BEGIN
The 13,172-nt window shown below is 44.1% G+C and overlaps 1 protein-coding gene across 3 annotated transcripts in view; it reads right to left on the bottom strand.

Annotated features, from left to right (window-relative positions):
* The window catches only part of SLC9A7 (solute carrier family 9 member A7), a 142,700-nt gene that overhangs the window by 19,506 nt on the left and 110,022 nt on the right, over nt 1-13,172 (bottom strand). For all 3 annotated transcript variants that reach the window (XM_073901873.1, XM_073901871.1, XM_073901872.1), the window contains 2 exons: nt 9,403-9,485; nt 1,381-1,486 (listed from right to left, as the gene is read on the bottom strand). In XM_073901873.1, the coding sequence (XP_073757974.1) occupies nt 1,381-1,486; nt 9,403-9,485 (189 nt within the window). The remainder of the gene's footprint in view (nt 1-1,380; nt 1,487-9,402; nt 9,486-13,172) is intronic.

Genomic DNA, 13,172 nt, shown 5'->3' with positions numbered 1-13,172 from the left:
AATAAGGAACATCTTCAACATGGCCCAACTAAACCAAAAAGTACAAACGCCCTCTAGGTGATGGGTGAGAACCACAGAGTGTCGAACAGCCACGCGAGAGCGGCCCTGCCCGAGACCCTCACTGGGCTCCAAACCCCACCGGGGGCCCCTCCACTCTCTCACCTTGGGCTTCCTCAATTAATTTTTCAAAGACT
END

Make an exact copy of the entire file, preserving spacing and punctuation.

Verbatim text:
The 13,172-nt window shown below is 44.1% G+C and overlaps 1 protein-coding gene across 3 annotated transcripts in view; it reads right to left on the bottom strand.

Annotated features, from left to right (window-relative positions):
* The window catches only part of SLC9A7 (solute carrier family 9 member A7), a 142,700-nt gene that overhangs the window by 19,506 nt on the left and 110,022 nt on the right, over nt 1-13,172 (bottom strand). For all 3 annotated transcript variants that reach the window (XM_073901873.1, XM_073901871.1, XM_073901872.1), the window contains 2 exons: nt 9,403-9,485; nt 1,381-1,486 (listed from right to left, as the gene is read on the bottom strand). In XM_073901873.1, the coding sequence (XP_073757974.1) occupies nt 1,381-1,486; nt 9,403-9,485 (189 nt within the window). The remainder of the gene's footprint in view (nt 1-1,380; nt 1,487-9,402; nt 9,486-13,172) is intronic.

Genomic DNA, 13,172 nt, shown 5'->3' with positions numbered 1-13,172 from the left:
AATAAGGAACATCTTCAACATGGCCCAACTAAACCAAAAAGTACAAACGCCCTCTAGGTGATGGGTGAGAACCACAGAGTGTCGAACAGCCACGCGAGAGCGGCCCTGCCCGAGACCCTCACTGGGCTCCAAACCCCACCGGGGGCCCCTCCACTCTCTCACCTTGGGCTTCCTCAATTAATTTTTCAAAGACT